Go to main navigation Navigation menu Skip navigation Home page Search

Friday Seminar - "The Voting Premium" - Doron Levit (Foster School of Business)

Doron Levit, Associate Professor of Finance and Business Economics and a Marion B. Ingersoll Endowed Professor in the Foster School of Business, University of Washington.

The Voting Premium

Abstract: This paper develops a unified theory of blockholder governance and the voting premium. It explains how and why a voting premium emerges in the absence of takeovers and controlling shareholders. The model features a minority blockholder and dispersed shareholders, who trade shares in a competitive market, and those who own shares after trading vote on a proposal. A voting premium can emerge from the blockholder’s desire to influence who exercises control, rather than from exercising control himself. The model shows that empirical measures of the voting premium generally do not reflect the value of voting rights, and that the voting premium can be negligible even when the allocation of voting rights is important. Moreover, the model can explain a negative voting premium, which has been documented in several studies. It arises because of free-riding by dispersed shareholders on the blockholder’s trades, which increases the price impact of trading voting shares and makes them less liquid than non-voting shares. The model also has novel implications for the relationship between the voting premium and the severity of conflicts of interest between shareholders, the price of a separately traded vote, and competition for control among blockholders.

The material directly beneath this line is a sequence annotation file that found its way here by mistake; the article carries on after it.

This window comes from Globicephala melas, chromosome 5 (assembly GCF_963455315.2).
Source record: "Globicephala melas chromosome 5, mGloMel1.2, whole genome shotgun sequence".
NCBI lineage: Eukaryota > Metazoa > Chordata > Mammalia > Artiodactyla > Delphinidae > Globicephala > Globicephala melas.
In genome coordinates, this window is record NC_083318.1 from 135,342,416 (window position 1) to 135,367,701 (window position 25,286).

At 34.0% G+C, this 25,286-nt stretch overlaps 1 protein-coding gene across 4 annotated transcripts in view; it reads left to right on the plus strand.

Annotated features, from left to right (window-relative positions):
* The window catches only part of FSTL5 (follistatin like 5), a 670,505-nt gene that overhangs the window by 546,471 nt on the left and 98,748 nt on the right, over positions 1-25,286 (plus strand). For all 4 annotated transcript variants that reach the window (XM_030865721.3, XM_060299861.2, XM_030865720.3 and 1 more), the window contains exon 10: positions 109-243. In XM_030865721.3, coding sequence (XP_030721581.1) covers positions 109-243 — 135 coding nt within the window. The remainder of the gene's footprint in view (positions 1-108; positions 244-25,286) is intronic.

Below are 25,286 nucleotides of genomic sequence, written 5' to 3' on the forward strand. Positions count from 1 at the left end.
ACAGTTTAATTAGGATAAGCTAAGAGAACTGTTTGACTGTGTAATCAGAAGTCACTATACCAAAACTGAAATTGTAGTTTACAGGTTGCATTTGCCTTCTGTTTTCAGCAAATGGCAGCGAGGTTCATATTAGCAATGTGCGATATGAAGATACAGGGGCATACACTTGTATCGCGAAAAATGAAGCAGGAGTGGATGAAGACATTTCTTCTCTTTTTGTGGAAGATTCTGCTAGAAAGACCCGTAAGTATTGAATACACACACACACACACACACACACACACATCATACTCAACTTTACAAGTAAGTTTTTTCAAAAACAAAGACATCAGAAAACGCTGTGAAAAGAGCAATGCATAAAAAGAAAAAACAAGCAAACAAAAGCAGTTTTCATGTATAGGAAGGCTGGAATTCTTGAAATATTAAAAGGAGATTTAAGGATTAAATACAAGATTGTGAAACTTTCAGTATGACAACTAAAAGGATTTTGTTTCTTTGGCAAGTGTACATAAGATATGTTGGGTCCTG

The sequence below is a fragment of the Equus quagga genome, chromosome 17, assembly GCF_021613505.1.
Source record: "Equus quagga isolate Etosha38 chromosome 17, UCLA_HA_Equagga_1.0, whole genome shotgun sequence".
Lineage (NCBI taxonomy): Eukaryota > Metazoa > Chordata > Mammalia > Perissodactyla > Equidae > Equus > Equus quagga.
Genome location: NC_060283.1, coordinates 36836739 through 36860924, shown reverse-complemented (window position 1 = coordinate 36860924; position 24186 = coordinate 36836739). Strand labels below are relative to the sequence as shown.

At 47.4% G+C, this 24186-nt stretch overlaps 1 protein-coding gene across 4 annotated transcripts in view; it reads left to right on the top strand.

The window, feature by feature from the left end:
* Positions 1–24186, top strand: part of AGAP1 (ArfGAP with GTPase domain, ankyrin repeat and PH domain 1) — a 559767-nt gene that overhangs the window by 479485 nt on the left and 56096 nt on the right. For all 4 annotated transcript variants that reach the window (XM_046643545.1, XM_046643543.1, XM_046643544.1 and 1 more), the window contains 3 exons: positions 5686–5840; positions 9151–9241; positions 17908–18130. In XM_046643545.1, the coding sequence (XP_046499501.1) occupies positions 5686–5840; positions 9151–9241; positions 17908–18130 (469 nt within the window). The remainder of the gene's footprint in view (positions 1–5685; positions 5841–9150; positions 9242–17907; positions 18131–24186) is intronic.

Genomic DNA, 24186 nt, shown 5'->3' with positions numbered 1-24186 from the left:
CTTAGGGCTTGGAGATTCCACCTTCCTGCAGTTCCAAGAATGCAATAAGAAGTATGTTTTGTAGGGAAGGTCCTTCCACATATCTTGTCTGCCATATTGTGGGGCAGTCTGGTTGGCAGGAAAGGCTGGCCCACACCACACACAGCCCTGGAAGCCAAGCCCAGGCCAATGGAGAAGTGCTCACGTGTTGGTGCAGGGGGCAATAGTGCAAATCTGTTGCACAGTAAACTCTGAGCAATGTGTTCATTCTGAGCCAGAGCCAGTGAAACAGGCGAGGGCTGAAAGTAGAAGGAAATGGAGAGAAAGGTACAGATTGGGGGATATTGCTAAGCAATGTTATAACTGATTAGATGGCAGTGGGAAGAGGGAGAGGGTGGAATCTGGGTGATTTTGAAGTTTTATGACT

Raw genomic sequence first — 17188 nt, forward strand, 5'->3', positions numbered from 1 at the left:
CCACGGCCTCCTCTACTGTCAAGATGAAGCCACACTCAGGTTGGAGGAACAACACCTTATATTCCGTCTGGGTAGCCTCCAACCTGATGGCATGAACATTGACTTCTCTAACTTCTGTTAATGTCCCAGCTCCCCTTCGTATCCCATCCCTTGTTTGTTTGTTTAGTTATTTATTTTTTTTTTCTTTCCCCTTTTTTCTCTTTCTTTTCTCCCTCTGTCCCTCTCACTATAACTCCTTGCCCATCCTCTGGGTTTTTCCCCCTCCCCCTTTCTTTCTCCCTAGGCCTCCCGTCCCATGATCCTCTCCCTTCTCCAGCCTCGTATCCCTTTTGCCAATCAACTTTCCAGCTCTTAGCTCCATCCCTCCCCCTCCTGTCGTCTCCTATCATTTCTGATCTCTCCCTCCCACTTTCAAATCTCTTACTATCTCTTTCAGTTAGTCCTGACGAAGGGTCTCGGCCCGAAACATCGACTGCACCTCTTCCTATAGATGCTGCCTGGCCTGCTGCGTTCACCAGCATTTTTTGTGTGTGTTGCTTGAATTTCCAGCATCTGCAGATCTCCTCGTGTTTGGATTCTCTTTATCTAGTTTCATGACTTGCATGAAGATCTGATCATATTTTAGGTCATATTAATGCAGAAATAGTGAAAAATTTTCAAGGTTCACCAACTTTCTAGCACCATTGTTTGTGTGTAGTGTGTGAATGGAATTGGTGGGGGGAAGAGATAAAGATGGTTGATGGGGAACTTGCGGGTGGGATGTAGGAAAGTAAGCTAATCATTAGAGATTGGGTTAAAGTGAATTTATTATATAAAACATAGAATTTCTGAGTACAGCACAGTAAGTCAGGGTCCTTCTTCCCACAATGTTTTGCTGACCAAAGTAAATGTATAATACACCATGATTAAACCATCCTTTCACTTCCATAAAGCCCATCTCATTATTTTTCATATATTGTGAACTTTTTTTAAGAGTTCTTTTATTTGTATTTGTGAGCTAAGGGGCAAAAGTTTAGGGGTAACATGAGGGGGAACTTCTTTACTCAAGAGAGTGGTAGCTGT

Read the paper

Dept. of Finance